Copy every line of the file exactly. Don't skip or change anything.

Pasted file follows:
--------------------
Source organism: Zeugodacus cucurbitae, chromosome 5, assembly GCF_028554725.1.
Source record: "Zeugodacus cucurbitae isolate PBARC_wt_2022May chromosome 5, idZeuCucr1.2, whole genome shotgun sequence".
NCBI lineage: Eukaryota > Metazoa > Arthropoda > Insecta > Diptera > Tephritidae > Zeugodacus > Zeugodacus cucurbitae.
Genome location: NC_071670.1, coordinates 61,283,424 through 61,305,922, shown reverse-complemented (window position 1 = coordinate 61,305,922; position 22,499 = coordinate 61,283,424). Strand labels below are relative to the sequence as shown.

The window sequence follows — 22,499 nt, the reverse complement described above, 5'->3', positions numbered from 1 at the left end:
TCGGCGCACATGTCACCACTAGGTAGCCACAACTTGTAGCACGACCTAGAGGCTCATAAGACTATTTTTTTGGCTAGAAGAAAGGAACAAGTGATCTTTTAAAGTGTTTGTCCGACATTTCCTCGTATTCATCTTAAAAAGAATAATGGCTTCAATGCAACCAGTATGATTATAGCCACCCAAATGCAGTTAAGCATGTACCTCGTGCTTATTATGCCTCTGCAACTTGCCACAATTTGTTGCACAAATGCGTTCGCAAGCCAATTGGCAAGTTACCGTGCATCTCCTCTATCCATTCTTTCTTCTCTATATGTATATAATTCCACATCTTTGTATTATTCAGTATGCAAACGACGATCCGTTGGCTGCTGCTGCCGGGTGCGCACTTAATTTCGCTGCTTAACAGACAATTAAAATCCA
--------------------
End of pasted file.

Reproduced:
Source organism: Zeugodacus cucurbitae, chromosome 5, assembly GCF_028554725.1.
Source record: "Zeugodacus cucurbitae isolate PBARC_wt_2022May chromosome 5, idZeuCucr1.2, whole genome shotgun sequence".
NCBI lineage: Eukaryota > Metazoa > Arthropoda > Insecta > Diptera > Tephritidae > Zeugodacus > Zeugodacus cucurbitae.
Genome location: NC_071670.1, coordinates 61,283,424 through 61,305,922, shown reverse-complemented (window position 1 = coordinate 61,305,922; position 22,499 = coordinate 61,283,424). Strand labels below are relative to the sequence as shown.

The window sequence follows — 22,499 nt, the reverse complement described above, 5'->3', positions numbered from 1 at the left end:
TCGGCGCACATGTCACCACTAGGTAGCCACAACTTGTAGCACGACCTAGAGGCTCATAAGACTATTTTTTTGGCTAGAAGAAAGGAACAAGTGATCTTTTAAAGTGTTTGTCCGACATTTCCTCGTATTCATCTTAAAAAGAATAATGGCTTCAATGCAACCAGTATGATTATAGCCACCCAAATGCAGTTAAGCATGTACCTCGTGCTTATTATGCCTCTGCAACTTGCCACAATTTGTTGCACAAATGCGTTCGCAAGCCAATTGGCAAGTTACCGTGCATCTCCTCTATCCATTCTTTCTTCTCTATATGTATATAATTCCACATCTTTGTATTATTCAGTATGCAAACGACGATCCGTTGGCTGCTGCTGCCGGGTGCGCACTTAATTTCGCTGCTTAACAGACAATTAAAATCCA